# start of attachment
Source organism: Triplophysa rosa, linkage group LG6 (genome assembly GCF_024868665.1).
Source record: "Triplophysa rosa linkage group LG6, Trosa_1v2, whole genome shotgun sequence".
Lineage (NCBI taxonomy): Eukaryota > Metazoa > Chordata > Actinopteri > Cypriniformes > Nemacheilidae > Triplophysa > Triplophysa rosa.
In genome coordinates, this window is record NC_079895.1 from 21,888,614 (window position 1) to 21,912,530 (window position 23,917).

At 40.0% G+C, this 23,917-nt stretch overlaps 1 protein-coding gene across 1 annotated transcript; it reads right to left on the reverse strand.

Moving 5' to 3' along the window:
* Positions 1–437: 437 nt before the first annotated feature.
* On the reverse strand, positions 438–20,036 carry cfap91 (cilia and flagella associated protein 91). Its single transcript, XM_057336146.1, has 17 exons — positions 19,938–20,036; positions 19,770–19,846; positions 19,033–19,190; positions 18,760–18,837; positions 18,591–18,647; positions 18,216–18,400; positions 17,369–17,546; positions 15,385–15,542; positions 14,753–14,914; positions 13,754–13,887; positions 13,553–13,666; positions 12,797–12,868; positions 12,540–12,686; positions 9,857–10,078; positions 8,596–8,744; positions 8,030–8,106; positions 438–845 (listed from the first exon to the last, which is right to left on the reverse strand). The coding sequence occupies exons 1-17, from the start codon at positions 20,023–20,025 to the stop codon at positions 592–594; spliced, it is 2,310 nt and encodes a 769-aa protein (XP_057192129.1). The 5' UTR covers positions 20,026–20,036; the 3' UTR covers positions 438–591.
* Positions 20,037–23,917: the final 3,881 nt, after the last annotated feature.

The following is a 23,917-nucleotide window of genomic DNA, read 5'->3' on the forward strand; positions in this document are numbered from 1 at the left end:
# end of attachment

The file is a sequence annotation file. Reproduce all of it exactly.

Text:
Source organism: Triplophysa rosa, linkage group LG6 (genome assembly GCF_024868665.1).
Source record: "Triplophysa rosa linkage group LG6, Trosa_1v2, whole genome shotgun sequence".
Lineage (NCBI taxonomy): Eukaryota > Metazoa > Chordata > Actinopteri > Cypriniformes > Nemacheilidae > Triplophysa > Triplophysa rosa.
In genome coordinates, this window is record NC_079895.1 from 21,888,614 (window position 1) to 21,912,530 (window position 23,917).

At 40.0% G+C, this 23,917-nt stretch overlaps 1 protein-coding gene across 1 annotated transcript; it reads right to left on the reverse strand.

Moving 5' to 3' along the window:
* Positions 1–437: 437 nt before the first annotated feature.
* On the reverse strand, positions 438–20,036 carry cfap91 (cilia and flagella associated protein 91). Its single transcript, XM_057336146.1, has 17 exons — positions 19,938–20,036; positions 19,770–19,846; positions 19,033–19,190; positions 18,760–18,837; positions 18,591–18,647; positions 18,216–18,400; positions 17,369–17,546; positions 15,385–15,542; positions 14,753–14,914; positions 13,754–13,887; positions 13,553–13,666; positions 12,797–12,868; positions 12,540–12,686; positions 9,857–10,078; positions 8,596–8,744; positions 8,030–8,106; positions 438–845 (listed from the first exon to the last, which is right to left on the reverse strand). The coding sequence occupies exons 1-17, from the start codon at positions 20,023–20,025 to the stop codon at positions 592–594; spliced, it is 2,310 nt and encodes a 769-aa protein (XP_057192129.1). The 5' UTR covers positions 20,026–20,036; the 3' UTR covers positions 438–591.
* Positions 20,037–23,917: the final 3,881 nt, after the last annotated feature.

The following is a 23,917-nucleotide window of genomic DNA, read 5'->3' on the forward strand; positions in this document are numbered from 1 at the left end: